In Solo, characters begin and end in freefall. Their motives, ideas, and functions are never established, and change on a whim with no logic whatsoever. Even scenes that are framed as twists or reveals are still just purposelessly hiding the ball, with no intention of putting it anywhere. There’s even a scene where a character takes off her mask – the movie acts like this is a familial reveal even though we’ve never seen her before, and, as I have now learned, she was created in a card deck specifically for this film. What kind of pretentious universe exploring is that? I’d say more about that moment, since it’s a perfect illustration of what I’ve spent the bulk of this review talking about, but instead I’ll just say this. Imagine if the Matriarch society from Mad Max: Fury Road only flipped one small car over in the final battle of that movie.

This might have all worked if Solo had been intended and framed in some sort of acute genre or action terms that could structure its beats accordingly. Deadpool 2 just came out, which manages the task of making a lot of the same stuff work as parody (like with Domino). We forgive martial arts movies for the cliche bad guy always dropping his weapon before a fateful fight with the good guy because we understand that we’re basically watching a violent dance. The Sting is a great film precisely because it puts you in the right kind of headspace for a twisting grift caper. But Solo can’t find a version of itself to embrace with any gusto. And at this point, it’s not hard to guess why. This movie has been in development hell from conception, and we’ve all followed it with far too much interest. Different scenes feel like they were shot by different camera crews, different directors, perhaps even different species, and have almost no connective tissue. The energy Ron Howard fueled into his nail-biters like Apollo 13 and Rush is nowhere to be found, but we can’t really blame him either. This is sheer studio malfeasance.

After two unholy nu-trilogy disasters both circle-tracing themselves in constant phony reverence of the original, and now two anthology movies both aimlessly making noise to get recognized as add-ons to them, what exactly do we have to show for Star Wars? What, other than the amorphous “representation” (ironic, since apart from Donald Glover’s Lando Calrissian, Solo is whiter than a line dance at a Klan rally), has this nu-franchise brought us? You can say that they’re just popcorn movies and that’s okay, but Star Wars was always more than that. You wouldn’t be into popcorn movies in the first place if the original movies hadn’t penetrated your subconscious and spoken to you on a level that made the galaxy far, far away feel like your closest home. You wouldn’t even pretend to care about trivial details about Han Solo’s life if he was just a cool-looking action hero in movies that meant nothing to you. There is nothing in any of these films that carries the kind of integrity and meaning that would’ve made you a fan of Star Wars in the first place.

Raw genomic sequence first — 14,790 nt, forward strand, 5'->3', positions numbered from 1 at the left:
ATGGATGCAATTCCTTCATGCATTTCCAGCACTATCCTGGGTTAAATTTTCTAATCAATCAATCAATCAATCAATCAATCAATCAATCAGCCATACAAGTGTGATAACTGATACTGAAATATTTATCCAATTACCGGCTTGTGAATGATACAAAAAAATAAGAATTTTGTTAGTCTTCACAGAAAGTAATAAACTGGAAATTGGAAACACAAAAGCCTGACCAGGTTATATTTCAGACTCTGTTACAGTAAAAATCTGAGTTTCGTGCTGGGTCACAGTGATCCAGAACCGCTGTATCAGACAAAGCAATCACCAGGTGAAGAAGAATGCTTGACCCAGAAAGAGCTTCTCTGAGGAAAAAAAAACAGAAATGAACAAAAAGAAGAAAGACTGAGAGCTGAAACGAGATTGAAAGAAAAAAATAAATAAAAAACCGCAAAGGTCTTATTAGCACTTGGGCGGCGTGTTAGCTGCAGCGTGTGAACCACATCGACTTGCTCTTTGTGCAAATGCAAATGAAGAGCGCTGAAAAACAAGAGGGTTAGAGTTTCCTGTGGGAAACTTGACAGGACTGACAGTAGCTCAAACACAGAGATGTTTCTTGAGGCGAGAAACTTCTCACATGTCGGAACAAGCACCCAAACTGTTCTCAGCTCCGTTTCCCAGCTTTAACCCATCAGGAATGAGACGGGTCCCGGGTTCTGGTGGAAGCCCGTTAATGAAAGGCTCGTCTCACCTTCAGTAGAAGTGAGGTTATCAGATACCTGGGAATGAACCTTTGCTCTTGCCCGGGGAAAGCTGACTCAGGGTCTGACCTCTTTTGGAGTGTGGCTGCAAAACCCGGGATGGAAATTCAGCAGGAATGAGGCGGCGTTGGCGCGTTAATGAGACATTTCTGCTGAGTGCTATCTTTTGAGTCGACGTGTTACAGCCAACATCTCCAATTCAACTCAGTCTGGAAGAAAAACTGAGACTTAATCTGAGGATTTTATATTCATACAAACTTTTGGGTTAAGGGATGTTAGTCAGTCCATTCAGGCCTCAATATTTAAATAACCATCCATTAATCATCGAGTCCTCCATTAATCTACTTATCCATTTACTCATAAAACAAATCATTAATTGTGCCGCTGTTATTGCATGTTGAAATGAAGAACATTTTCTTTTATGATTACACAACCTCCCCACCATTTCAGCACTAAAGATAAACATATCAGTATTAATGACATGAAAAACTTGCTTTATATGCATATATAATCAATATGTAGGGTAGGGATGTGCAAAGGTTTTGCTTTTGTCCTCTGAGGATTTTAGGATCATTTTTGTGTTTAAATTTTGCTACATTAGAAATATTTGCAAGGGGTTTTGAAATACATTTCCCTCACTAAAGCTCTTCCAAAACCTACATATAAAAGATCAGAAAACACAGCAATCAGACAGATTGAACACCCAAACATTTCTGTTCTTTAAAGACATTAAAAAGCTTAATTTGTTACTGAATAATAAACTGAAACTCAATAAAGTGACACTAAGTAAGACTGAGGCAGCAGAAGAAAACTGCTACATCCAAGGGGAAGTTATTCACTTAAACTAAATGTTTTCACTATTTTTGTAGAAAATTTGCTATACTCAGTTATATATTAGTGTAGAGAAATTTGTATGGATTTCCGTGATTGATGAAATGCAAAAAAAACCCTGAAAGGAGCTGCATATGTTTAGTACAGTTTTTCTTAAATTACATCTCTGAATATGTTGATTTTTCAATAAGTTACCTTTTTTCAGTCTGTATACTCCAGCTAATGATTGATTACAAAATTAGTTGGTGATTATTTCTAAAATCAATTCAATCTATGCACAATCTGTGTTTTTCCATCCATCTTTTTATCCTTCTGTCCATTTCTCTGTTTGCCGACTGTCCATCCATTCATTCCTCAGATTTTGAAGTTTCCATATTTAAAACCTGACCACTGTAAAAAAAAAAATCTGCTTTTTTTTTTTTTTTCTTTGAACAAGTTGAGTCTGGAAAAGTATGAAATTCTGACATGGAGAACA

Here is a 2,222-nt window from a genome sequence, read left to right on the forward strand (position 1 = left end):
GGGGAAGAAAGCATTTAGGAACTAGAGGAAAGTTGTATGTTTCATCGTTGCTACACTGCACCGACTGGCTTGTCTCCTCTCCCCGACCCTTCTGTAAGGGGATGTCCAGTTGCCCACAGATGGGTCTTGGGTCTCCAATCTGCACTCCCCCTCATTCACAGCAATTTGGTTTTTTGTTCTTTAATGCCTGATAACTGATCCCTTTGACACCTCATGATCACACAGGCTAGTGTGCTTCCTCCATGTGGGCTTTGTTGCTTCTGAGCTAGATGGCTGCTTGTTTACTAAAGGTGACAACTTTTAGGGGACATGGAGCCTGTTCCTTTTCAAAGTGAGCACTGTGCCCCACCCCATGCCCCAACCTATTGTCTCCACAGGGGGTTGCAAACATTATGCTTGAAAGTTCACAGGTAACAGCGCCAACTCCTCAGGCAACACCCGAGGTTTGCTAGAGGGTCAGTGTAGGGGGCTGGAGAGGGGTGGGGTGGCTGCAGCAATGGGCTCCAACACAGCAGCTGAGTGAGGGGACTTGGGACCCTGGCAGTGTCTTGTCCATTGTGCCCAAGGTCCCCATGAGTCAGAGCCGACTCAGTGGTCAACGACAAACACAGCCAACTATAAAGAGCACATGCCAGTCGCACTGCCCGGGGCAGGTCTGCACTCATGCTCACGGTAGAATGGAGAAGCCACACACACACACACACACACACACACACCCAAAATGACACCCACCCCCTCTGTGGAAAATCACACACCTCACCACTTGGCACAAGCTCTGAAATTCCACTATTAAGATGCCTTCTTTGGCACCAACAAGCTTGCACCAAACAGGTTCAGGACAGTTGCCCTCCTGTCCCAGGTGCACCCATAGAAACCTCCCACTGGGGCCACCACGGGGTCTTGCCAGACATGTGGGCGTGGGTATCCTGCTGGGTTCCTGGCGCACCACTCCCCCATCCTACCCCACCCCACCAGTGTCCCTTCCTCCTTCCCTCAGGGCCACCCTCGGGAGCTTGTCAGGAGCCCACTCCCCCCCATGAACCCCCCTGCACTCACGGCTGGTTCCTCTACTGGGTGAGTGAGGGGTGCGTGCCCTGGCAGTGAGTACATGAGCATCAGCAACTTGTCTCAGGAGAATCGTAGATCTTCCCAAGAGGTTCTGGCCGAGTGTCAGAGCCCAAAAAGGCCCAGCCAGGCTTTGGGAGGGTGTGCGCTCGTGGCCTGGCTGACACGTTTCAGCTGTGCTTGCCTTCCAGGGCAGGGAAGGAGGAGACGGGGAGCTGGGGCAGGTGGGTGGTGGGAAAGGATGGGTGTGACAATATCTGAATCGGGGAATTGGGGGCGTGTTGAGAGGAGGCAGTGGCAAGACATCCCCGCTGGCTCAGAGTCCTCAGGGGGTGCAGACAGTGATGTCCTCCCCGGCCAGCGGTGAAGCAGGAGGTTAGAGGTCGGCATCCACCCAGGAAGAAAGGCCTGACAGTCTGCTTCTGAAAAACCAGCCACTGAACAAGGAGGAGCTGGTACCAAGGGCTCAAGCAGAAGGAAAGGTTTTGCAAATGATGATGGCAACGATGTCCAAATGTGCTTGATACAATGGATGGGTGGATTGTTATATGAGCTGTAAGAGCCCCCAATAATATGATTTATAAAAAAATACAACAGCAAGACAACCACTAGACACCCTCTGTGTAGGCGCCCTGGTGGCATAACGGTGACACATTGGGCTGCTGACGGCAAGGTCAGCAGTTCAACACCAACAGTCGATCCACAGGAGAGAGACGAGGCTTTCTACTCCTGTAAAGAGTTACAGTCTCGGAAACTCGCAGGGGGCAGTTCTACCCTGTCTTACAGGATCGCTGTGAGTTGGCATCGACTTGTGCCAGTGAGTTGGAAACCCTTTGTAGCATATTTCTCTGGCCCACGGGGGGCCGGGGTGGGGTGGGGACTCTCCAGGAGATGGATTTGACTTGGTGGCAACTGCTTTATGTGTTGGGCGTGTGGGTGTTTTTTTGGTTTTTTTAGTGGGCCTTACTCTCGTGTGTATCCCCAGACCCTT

“The next one will be better!” I hear some of you saying. Perhaps it will, and we’ll find out together. Until then, in the unlikely event that someone with authority on these movies happens to be reading this, allow me to offer a friendly piece of advice, at least for these anthology pieces.

Stop improvising.

Written By Vivek Subramanyam

Vivek is a handsome, talented, well-spoken political aficionado and part-time film critic who totally never ever writes mini-bios about himself.

Follow him on Twitter @VerverkS or check out his blog V for Verbatim.